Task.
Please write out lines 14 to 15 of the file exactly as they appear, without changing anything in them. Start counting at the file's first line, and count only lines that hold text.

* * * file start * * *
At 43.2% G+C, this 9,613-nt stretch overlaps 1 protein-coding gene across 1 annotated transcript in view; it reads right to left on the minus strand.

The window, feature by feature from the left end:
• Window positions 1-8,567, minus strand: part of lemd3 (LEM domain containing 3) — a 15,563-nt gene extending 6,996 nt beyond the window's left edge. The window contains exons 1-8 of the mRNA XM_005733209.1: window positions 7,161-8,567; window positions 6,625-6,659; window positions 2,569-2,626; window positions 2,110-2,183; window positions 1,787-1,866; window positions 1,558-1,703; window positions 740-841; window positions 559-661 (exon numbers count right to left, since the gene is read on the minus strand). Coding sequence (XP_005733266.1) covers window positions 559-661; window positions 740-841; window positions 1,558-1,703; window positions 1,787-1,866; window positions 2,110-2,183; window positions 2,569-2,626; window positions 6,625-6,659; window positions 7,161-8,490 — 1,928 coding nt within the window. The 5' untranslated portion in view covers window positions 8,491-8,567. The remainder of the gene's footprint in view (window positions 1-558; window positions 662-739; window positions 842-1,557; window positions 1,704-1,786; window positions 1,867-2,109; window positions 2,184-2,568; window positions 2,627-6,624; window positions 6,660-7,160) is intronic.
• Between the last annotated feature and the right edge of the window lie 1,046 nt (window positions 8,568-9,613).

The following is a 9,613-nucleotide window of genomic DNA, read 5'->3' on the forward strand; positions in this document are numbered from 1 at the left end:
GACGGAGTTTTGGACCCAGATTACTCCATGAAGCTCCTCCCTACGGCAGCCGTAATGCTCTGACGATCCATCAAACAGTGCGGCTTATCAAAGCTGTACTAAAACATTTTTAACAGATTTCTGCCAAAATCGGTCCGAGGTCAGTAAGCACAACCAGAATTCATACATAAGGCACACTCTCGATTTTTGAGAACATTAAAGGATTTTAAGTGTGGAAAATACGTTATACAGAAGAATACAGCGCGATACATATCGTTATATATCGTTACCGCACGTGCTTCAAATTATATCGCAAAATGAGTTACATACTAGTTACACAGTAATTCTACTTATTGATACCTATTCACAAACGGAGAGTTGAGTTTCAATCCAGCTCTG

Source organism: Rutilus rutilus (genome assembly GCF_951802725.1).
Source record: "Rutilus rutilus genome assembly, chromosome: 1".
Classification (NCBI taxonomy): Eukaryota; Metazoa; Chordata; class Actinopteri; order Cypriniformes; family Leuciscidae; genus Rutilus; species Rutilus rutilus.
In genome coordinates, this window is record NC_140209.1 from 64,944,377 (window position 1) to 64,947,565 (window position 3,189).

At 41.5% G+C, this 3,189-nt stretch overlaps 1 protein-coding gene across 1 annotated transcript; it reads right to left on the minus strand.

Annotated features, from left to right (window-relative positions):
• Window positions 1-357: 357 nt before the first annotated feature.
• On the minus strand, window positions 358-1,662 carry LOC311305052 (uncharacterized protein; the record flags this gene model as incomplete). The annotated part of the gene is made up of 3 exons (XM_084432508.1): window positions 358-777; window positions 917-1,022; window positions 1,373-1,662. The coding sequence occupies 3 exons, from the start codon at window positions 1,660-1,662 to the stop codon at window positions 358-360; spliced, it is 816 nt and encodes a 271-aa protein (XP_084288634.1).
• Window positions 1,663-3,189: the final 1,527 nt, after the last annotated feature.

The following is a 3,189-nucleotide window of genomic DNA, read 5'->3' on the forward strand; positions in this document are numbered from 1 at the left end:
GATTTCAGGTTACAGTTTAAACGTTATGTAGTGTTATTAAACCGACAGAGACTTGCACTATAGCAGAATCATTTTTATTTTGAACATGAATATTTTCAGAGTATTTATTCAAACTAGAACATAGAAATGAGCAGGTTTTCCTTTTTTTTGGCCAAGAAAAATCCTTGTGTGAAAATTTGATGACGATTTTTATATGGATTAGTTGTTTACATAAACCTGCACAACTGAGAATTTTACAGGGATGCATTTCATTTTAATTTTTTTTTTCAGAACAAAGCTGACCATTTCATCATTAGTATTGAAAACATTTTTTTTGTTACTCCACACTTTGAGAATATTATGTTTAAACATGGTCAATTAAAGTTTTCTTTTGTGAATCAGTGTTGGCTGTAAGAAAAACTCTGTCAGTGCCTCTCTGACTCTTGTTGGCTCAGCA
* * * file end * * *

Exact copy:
• On the minus strand, window positions 358-1,662 carry LOC311305052 (uncharacterized protein; the record flags this gene model as incomplete). The annotated part of the gene is made up of 3 exons (XM_084432508.1): window positions 358-777; window positions 917-1,022; window positions 1,373-1,662. The coding sequence occupies 3 exons, from the start codon at window positions 1,660-1,662 to the stop codon at window positions 358-360; spliced, it is 816 nt and encodes a 271-aa protein (XP_084288634.1).
• Window positions 1,663-3,189: the final 1,527 nt, after the last annotated feature.